I remember thinking that the battle was lost, there would be no way that this woman, at 103 years old, could beat the demon that we have all seen on the nightly news. The demon that has accounted for more than half the deaths from COVID-19, would most undoubtedly take this woman. Our staff had to readjust our battle plan now that the virus had made its way in to the building. We now had to figure out how to love each of our residents through the war that was now just beginning for us. Our first course of action, was to figure out how to try to pull Jennie through this fight that she was going to be facing.
We developed a plan that would allow for two of our Nurses, Deb Hite and Morgan Cruz, who volunteered to care for our first COVID-19 positive patient, to focus all their care solely on Jennie.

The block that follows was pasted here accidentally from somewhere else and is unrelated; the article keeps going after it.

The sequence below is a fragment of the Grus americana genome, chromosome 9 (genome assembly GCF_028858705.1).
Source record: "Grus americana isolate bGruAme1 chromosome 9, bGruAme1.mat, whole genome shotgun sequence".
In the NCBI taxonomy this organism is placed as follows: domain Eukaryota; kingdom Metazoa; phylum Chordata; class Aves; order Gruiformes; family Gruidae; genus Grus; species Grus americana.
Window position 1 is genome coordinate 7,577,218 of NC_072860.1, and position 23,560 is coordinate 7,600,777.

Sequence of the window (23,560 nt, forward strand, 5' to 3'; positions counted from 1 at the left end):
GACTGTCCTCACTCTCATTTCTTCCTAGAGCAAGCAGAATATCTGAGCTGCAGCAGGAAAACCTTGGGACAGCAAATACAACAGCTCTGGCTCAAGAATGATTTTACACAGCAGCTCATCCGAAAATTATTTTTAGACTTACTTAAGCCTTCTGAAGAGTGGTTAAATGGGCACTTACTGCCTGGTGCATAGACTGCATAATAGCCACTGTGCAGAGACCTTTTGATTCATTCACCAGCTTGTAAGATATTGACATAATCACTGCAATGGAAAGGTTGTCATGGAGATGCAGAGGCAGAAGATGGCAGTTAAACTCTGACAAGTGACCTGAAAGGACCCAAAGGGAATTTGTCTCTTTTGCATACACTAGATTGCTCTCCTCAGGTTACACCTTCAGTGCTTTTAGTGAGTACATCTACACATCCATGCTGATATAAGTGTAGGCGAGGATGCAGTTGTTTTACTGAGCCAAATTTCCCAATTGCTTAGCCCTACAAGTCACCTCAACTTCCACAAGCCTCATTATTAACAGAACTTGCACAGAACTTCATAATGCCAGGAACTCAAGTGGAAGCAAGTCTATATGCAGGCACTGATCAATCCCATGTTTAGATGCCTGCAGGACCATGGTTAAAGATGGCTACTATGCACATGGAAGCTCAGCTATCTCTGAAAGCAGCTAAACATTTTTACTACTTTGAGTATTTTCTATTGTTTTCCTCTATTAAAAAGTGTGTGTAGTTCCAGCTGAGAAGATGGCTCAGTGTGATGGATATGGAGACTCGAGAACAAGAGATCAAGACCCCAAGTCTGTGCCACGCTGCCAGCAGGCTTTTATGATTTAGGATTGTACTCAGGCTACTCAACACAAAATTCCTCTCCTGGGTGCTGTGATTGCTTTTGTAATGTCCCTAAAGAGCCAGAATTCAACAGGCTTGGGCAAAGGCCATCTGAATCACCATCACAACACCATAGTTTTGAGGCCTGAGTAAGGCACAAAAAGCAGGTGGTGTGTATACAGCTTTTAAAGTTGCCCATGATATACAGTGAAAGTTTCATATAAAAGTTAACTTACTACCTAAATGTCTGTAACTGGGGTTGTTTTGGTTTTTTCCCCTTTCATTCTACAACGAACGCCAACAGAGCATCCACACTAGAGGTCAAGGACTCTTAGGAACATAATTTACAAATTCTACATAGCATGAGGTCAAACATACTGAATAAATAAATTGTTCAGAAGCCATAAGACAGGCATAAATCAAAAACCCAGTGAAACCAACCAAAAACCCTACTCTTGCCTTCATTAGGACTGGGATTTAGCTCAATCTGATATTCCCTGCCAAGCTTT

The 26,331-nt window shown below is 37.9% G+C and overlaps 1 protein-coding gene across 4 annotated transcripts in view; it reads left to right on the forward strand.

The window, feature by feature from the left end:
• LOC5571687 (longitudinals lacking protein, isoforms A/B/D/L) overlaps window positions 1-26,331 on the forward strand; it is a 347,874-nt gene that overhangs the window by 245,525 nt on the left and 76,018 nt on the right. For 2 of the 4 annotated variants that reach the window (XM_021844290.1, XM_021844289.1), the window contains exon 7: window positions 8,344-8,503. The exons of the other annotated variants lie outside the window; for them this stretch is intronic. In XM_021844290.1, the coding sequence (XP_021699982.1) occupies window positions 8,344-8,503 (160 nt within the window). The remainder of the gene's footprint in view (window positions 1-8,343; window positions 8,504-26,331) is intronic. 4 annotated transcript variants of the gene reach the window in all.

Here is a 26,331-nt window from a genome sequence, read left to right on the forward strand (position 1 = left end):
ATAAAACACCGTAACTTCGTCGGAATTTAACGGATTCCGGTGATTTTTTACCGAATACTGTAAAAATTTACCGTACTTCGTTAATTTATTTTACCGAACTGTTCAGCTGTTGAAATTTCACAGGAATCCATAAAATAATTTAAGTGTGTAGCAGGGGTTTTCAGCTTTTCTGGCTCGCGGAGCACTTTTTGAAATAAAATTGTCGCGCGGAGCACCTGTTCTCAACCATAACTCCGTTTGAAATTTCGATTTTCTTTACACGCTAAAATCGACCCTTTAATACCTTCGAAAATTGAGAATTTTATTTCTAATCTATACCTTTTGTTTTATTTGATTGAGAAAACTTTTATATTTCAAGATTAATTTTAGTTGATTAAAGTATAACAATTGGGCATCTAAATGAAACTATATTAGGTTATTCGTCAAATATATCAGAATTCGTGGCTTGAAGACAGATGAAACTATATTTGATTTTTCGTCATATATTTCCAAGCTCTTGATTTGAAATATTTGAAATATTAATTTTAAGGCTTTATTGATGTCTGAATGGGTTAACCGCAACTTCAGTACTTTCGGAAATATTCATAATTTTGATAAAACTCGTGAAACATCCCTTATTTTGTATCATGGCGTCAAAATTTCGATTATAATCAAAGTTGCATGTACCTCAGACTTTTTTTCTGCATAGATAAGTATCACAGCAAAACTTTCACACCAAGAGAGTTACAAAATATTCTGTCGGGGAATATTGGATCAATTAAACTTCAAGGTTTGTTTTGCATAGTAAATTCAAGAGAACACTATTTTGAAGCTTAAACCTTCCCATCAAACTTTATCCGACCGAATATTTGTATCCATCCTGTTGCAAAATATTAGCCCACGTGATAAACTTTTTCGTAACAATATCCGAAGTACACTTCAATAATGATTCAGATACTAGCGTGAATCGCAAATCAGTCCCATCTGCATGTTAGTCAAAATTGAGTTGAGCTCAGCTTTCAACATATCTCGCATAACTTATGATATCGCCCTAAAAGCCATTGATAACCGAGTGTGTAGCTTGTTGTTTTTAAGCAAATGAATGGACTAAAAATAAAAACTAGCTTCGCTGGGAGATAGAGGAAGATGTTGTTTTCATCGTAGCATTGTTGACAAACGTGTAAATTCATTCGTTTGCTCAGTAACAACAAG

By having a dedicated staff to care for Jennie, we would ensure that she would have constant care, we would also help to further prevent the exposure to other residents and staff. We were prepared for two things, either help Jennie survive the Corona virus, or help her, when and if her time came, to go peacefully, knowing that she would not be able to fight the virus alone and if she was going to leave this world, she would not be alone at the end. Night after night and day after day, for more than two weeks, these two nurses each worked 12 hour shifts, putting themselves at risk, and limiting their access to their own families, provided all the care for Jennie. Day upon day, pushing Jennie to drink, eat and even get out of bed, when all she wanted to do was refuse and give up at times. Many nights were spent worrying that the fever that overtook her body, would eventually overtake her soul.